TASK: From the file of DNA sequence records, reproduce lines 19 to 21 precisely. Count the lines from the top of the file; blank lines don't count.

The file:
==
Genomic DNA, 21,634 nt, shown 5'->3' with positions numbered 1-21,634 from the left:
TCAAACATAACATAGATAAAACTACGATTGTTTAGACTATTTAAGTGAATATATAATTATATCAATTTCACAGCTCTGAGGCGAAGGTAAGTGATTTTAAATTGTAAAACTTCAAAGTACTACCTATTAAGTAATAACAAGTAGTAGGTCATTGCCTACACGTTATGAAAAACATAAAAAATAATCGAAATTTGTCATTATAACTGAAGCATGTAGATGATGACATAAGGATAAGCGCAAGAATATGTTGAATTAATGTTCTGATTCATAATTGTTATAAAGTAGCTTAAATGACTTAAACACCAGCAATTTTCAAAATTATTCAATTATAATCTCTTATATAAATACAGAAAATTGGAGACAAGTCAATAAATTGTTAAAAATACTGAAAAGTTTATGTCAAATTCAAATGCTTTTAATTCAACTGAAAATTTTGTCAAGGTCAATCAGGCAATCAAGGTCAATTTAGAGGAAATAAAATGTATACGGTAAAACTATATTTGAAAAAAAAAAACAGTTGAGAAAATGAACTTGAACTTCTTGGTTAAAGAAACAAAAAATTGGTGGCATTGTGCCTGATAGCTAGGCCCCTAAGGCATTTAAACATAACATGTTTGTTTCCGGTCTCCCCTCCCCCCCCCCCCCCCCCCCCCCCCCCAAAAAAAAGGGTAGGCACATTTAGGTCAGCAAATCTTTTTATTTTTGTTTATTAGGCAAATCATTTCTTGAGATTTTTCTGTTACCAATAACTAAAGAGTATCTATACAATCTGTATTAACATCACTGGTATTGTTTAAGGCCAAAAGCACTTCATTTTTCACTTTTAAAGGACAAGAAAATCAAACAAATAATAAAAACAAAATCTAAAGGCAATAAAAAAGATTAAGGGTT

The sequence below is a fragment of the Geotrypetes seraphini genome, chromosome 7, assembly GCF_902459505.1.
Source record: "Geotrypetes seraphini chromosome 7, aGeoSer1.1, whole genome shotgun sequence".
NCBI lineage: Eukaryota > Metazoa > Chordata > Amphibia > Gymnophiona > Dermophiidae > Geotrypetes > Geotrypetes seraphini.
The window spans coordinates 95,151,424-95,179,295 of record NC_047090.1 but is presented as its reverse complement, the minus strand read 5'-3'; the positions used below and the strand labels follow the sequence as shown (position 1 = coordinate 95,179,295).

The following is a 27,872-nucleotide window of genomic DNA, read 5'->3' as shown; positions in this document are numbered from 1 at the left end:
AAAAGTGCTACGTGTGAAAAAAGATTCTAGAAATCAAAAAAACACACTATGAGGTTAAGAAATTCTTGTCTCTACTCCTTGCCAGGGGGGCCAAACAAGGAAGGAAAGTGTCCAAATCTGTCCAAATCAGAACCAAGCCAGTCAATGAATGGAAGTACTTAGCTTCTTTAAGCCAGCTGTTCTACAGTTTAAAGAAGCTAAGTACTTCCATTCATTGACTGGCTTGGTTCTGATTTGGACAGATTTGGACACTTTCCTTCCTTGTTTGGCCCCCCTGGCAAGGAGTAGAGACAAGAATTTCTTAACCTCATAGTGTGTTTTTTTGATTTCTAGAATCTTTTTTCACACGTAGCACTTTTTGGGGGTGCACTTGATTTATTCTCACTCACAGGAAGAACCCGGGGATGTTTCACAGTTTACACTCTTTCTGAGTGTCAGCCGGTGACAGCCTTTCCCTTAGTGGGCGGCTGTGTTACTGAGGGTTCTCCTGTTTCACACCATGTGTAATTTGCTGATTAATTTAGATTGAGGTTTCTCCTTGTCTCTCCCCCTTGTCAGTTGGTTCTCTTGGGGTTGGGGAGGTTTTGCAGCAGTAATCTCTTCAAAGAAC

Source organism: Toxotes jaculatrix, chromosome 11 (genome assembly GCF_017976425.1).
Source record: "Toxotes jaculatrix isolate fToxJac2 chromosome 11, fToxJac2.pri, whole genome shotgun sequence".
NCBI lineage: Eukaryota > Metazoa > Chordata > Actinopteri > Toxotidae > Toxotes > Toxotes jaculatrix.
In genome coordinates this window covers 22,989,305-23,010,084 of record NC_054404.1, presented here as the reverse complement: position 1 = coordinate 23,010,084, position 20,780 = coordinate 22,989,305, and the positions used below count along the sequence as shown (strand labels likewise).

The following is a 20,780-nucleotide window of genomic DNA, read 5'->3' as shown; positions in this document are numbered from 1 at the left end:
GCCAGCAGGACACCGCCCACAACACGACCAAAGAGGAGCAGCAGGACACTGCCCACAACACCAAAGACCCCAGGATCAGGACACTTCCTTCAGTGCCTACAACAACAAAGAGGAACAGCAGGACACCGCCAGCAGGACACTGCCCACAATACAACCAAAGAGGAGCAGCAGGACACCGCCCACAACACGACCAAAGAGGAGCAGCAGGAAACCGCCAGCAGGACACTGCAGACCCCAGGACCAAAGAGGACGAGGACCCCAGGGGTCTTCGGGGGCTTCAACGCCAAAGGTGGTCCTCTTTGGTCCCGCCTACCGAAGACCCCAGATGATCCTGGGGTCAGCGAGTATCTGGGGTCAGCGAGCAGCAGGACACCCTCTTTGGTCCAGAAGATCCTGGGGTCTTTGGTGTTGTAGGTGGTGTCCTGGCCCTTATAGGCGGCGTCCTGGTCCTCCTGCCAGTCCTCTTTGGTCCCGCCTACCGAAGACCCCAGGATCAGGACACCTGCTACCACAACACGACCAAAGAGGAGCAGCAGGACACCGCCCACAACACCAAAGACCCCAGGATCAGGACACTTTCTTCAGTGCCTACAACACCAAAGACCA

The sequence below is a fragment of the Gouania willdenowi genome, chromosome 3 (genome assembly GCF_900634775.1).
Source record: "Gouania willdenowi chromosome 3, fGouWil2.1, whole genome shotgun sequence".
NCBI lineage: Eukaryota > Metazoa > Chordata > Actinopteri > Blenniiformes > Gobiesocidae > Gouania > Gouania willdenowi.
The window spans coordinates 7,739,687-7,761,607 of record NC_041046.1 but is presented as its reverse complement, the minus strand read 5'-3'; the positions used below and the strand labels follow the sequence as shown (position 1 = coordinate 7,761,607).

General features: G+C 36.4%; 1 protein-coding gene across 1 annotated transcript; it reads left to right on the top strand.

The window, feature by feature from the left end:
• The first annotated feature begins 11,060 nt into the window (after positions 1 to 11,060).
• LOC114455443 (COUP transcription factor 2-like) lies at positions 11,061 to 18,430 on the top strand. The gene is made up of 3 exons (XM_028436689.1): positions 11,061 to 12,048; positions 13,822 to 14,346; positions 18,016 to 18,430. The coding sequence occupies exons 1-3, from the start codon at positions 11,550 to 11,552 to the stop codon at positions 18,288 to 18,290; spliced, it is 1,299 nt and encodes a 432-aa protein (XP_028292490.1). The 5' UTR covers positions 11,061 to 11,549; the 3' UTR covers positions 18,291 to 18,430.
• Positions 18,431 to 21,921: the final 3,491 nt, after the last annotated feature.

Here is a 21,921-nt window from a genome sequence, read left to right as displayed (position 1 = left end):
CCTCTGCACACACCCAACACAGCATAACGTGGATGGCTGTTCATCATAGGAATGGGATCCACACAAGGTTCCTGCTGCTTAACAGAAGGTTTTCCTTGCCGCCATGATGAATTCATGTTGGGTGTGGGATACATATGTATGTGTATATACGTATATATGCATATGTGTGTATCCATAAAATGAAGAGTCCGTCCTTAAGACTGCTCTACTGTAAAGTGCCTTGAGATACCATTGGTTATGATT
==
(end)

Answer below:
General features: G+C 36.4%; 1 protein-coding gene across 1 annotated transcript; it reads left to right on the top strand.

The window, feature by feature from the left end:
• The first annotated feature begins 11,060 nt into the window (after positions 1 to 11,060).